First Impressions of IBBY Worldwide Congress 2018
Kalimera! I could do worse than start the day with peaches and Greek yoghurt, sitting on the terrace in the early morning sun. Having arrived in Athens late the night before, this was my first opportunity to glimpse something of its landscape, and to meet the UK IBBY team I had been invited to join.
As a first impression, this was rather good. And when this friendly welcome was also extended at registration, both Alice and I knew we were in for a treat. Straight away it was clear there was a warmth here, observed in the way long term IBBY people from around the world greeted each other as friends. Standing in the queue, a newbie, it was lovely to see. It was clear that this would be more than a Congress, it would be a meeting of hearts and minds.
This may sound naïve; obviously there are always differences in approach, but essentially this genuinely seemed to be the case. Colleagues from around the globe milling together, in anticipation of what the next few days would bring in terms of ideas and insight. I was excited too.
Keynote speeches and presentations all, in one way or another, proceeded to promote a common aim: the importance of allowing children to be children, through the medium of stories. Highlights were always going to be hearing Deborah Ellis in person, as well as Jeannie Baker’s insights into how she researches landscape and cultural setting for her beautiful collage wordless books. Chatting to her afterwards, along with IBBY UK’s Pam Dix, was a delight. But, possibly the most inspiring presentation came at the end of a long day, with Philippe Claudet describing how his team creates appropriate storybooks for visually impaired children. Especially wonderful is that their most recent publication has involved these children in the creation process, choosing their own materials to interpret story concepts, and to design and construct their own tactile illustrations.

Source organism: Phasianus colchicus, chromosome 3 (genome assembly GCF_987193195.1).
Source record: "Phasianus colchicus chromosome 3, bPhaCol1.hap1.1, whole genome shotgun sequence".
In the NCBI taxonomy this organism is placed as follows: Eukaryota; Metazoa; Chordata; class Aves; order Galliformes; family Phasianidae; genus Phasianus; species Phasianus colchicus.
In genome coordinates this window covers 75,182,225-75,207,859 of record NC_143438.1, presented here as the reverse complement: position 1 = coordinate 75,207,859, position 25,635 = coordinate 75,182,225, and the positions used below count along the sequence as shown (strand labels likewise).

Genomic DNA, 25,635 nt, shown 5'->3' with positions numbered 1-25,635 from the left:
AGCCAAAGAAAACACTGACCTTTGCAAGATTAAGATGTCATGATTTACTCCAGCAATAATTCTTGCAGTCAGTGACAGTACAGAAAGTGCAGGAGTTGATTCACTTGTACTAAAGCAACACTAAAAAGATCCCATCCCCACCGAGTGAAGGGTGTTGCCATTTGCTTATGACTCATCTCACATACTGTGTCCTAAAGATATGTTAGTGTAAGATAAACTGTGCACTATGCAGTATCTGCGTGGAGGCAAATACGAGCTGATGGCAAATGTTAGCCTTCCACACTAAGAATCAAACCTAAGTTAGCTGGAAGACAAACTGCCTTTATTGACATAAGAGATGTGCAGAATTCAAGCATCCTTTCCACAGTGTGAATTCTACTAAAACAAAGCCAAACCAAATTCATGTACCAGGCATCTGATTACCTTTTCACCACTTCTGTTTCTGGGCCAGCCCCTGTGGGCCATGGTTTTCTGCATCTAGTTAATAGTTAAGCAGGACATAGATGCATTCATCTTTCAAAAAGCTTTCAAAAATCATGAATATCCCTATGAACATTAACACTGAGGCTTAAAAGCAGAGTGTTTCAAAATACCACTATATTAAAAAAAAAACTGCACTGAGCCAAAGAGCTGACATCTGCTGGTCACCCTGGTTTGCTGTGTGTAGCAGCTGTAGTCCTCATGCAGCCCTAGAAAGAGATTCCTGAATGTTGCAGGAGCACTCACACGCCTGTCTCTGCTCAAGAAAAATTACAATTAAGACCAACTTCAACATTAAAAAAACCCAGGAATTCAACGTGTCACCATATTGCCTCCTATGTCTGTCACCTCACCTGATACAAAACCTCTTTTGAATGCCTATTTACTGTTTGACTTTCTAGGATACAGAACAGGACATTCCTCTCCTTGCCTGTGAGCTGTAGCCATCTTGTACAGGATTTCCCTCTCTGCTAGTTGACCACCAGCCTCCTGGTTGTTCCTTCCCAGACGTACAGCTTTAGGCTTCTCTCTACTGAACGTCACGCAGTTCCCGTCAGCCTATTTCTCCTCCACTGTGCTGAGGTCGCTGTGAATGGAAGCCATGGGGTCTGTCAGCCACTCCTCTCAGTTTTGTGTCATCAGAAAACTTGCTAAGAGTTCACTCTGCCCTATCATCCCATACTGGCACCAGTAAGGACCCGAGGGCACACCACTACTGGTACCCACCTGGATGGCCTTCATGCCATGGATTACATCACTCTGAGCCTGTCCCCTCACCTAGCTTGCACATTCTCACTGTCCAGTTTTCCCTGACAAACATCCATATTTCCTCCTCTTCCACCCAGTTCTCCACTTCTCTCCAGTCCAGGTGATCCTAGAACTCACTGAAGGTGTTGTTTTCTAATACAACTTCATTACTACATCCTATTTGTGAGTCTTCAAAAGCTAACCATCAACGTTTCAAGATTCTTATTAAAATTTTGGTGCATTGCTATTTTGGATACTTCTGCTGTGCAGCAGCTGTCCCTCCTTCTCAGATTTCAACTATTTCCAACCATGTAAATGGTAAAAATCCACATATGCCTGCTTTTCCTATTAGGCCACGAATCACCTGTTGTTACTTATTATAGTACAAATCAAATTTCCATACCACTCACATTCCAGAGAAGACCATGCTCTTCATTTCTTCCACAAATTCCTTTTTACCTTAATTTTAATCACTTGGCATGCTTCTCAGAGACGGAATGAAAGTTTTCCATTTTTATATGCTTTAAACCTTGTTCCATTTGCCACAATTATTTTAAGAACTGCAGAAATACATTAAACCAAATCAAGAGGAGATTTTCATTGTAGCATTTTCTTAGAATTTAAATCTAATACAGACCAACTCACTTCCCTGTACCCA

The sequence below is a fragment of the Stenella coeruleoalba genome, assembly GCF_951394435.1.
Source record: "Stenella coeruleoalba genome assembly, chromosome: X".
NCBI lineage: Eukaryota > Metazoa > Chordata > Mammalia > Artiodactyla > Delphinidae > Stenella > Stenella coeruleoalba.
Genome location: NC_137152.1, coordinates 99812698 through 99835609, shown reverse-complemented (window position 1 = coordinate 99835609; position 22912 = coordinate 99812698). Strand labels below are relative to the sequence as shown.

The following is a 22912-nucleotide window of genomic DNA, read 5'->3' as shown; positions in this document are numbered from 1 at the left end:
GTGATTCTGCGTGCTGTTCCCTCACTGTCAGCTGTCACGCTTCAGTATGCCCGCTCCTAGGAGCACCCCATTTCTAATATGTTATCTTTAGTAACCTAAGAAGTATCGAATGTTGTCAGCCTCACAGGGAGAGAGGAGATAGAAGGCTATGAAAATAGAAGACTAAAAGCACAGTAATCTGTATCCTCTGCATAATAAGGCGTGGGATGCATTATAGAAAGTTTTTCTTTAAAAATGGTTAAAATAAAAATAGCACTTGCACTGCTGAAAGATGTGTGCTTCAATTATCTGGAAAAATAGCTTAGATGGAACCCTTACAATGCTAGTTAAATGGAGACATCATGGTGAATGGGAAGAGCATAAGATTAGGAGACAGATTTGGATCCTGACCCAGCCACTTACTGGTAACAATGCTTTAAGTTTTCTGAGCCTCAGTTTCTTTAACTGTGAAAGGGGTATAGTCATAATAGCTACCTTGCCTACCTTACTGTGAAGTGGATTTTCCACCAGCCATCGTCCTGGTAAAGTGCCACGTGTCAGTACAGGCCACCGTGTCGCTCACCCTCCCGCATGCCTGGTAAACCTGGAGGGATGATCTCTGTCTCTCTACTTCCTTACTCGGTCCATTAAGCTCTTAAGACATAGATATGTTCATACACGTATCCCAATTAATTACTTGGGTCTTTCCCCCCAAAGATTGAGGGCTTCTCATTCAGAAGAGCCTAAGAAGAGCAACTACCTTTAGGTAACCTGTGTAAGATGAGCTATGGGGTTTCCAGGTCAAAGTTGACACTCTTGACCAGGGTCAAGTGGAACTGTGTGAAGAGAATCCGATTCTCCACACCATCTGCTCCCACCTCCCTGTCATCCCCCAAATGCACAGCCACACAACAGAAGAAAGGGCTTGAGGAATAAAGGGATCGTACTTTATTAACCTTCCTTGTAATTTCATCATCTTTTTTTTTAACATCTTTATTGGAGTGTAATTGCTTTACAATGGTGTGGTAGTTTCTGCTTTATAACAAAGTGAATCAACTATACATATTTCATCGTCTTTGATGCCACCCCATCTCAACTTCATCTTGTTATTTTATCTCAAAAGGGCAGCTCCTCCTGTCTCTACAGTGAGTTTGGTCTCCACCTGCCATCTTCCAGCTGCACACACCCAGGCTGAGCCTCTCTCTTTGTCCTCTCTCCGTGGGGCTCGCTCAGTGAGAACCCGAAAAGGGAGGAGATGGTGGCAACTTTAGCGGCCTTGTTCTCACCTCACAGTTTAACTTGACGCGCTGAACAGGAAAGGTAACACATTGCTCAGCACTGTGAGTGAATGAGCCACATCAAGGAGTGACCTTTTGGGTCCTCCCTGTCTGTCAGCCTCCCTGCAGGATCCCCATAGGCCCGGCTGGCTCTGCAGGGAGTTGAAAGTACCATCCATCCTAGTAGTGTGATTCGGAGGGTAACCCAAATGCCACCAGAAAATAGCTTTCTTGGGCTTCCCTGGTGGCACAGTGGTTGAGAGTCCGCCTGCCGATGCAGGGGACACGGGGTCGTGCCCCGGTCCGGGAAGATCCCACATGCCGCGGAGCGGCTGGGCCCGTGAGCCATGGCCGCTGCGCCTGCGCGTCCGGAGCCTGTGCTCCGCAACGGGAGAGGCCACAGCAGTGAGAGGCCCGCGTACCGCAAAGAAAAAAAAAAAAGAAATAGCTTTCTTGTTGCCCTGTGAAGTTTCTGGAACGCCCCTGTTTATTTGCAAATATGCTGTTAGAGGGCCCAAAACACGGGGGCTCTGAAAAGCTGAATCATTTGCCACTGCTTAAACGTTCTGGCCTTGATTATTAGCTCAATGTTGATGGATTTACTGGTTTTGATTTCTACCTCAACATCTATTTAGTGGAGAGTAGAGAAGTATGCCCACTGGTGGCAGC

Another presenter challenged us to consider that reading is not for pleasure but to create a sense of responsibility; books should be ‘intellectually discomforting’ in order to raise questions in the reader’s mind. Whilst agreeing with the latter, I could not bring myself to agree with the former; surely our goal, fundamentally, as parents, librarians, and educators, is to inspire a love of reading, for reading’s sake. The social-cultural awareness angle can (and must) be developed as part of this approach, but never instead of nurturing a sense of wonder at where a well-written (and well-illustrated) book may take a child’s imagination.
This thought links neatly with the presentation that Alice herself gave, looking at metaphors and imagery of colour and light in stories by Beverley Naidoo. Through the experiences and connections these colours evoke for the protagonists, the reader develops a sense of visual literacy through text. Interestingly, though, it turns out (through an interview Beverley gave to Alice earlier this summer) that this was not intended; it took the reader to make this unforeseen link, taking the quality of the storytelling, and its empathy with real-life experiences of inequality, to a deeper level.
So, a snapshot of many first impressions to take away: of an organisation that feels like a family, of people who want children to receive the best that there is to offer, in homes, schools and libraries across the world, and of the IBBY vision which will be satisfied with nothing less. A delight – and a privilege – to have been involved.